As the Republicans have given up any pretense at wanting to govern for all of the population and are in fact busy dismantling the welfare state and civil rights where they can, resistance has been mounting. In North Carolina, where this rightwing agenda has been pushed particularly hard, 80,000 marched in the largest civil rights demonstration since the sixties:
It was a proud day for this Raleigh native. On Saturday, a crowd of riled-up citizens the North Carolina NAACP estimated to be upwards of 80,000—the largest such gathering in the South since the 1965 Selma to Montgomery march—headed to the state capitol to protest the extremist policies of North Carolina’s GOP-controlled legislature.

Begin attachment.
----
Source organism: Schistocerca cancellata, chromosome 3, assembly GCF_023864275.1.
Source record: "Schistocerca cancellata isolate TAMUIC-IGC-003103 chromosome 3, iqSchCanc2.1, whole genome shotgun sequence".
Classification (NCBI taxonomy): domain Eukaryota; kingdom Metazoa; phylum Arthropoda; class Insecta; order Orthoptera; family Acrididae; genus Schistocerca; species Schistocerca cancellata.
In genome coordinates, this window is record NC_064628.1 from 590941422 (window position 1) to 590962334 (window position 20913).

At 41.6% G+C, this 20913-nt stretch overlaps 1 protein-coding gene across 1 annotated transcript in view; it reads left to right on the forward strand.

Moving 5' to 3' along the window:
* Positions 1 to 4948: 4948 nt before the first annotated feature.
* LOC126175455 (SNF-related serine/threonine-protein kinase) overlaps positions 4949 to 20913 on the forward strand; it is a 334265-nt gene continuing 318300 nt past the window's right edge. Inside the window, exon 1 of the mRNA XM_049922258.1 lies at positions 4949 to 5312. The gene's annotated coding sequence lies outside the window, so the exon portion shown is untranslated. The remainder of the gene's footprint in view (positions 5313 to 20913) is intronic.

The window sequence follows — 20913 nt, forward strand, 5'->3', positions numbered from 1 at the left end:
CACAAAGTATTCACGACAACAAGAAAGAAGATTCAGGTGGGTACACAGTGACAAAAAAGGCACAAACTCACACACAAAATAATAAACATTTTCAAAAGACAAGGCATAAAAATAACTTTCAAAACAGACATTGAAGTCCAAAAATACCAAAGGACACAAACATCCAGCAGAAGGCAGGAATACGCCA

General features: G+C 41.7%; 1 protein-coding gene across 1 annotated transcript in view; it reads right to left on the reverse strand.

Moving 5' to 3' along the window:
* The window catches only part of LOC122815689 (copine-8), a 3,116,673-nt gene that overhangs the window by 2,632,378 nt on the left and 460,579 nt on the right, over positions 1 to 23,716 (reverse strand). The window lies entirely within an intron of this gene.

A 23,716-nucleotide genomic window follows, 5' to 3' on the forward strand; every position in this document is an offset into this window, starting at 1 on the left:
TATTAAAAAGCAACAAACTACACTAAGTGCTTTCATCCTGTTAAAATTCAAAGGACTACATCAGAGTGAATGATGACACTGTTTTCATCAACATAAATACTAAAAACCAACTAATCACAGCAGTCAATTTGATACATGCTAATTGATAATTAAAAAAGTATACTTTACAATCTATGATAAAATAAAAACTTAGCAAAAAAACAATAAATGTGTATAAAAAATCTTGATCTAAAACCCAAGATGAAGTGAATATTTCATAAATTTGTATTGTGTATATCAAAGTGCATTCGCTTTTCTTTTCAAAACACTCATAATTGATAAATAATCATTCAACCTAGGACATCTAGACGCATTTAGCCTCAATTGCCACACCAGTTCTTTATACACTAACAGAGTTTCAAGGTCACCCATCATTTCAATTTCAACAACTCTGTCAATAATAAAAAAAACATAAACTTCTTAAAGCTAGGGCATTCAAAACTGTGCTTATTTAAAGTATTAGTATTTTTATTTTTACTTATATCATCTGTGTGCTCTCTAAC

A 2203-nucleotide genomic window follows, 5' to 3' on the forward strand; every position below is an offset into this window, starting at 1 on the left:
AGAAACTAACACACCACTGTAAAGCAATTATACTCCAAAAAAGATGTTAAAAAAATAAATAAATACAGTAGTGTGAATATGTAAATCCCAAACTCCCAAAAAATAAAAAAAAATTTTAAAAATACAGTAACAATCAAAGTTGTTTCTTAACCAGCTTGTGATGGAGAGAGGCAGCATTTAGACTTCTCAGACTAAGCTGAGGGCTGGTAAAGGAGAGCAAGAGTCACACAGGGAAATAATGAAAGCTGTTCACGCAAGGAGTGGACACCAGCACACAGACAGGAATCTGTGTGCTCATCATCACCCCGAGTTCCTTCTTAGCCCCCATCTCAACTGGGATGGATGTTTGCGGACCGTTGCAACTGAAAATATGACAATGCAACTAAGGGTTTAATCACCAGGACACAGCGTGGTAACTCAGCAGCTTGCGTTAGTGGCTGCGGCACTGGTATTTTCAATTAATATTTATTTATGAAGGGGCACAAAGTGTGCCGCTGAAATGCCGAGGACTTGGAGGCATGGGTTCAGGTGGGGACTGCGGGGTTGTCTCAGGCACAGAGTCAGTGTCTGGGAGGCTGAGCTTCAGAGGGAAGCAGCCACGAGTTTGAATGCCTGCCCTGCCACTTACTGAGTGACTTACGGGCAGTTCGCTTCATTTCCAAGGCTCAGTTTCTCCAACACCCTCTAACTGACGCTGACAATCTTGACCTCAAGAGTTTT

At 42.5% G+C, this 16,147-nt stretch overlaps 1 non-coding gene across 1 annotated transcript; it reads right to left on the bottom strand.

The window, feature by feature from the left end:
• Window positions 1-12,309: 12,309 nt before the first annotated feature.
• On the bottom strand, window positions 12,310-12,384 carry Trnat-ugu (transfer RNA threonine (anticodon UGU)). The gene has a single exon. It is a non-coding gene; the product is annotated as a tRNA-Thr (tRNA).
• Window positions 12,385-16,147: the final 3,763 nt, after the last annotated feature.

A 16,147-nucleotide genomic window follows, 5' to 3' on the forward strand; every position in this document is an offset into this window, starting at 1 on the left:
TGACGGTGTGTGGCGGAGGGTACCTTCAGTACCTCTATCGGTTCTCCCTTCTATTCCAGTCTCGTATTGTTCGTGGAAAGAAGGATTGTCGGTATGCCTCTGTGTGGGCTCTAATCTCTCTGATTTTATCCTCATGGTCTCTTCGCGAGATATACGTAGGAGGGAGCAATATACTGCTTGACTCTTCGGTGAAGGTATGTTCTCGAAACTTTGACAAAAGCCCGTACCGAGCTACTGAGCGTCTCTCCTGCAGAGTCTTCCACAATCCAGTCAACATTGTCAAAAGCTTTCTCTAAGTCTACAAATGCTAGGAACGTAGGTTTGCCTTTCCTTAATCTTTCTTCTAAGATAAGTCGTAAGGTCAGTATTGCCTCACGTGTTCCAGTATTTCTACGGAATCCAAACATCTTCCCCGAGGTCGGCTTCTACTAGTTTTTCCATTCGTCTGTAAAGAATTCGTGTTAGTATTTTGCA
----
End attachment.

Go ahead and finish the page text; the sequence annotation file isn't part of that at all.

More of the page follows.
Black and white, young and old, gay and straight, the people gave voice to a full roster of outrages, from racist attacks on voting rights to the state government’s refusal to expand Medicaid to half a million vulnerable Tar Heels to limitations on women’s reproductive freedom. From a four-year-old girl carrying a sign that read “Nope to Pope!” (referring to Art Pope, the state’s multimillionaire budget director and Koch ally) to the indomitable Rosa Nell Eaton, a 92-year-old veteran of the Civil Rights movement, they were united with one message: “Forward together, not one step back.”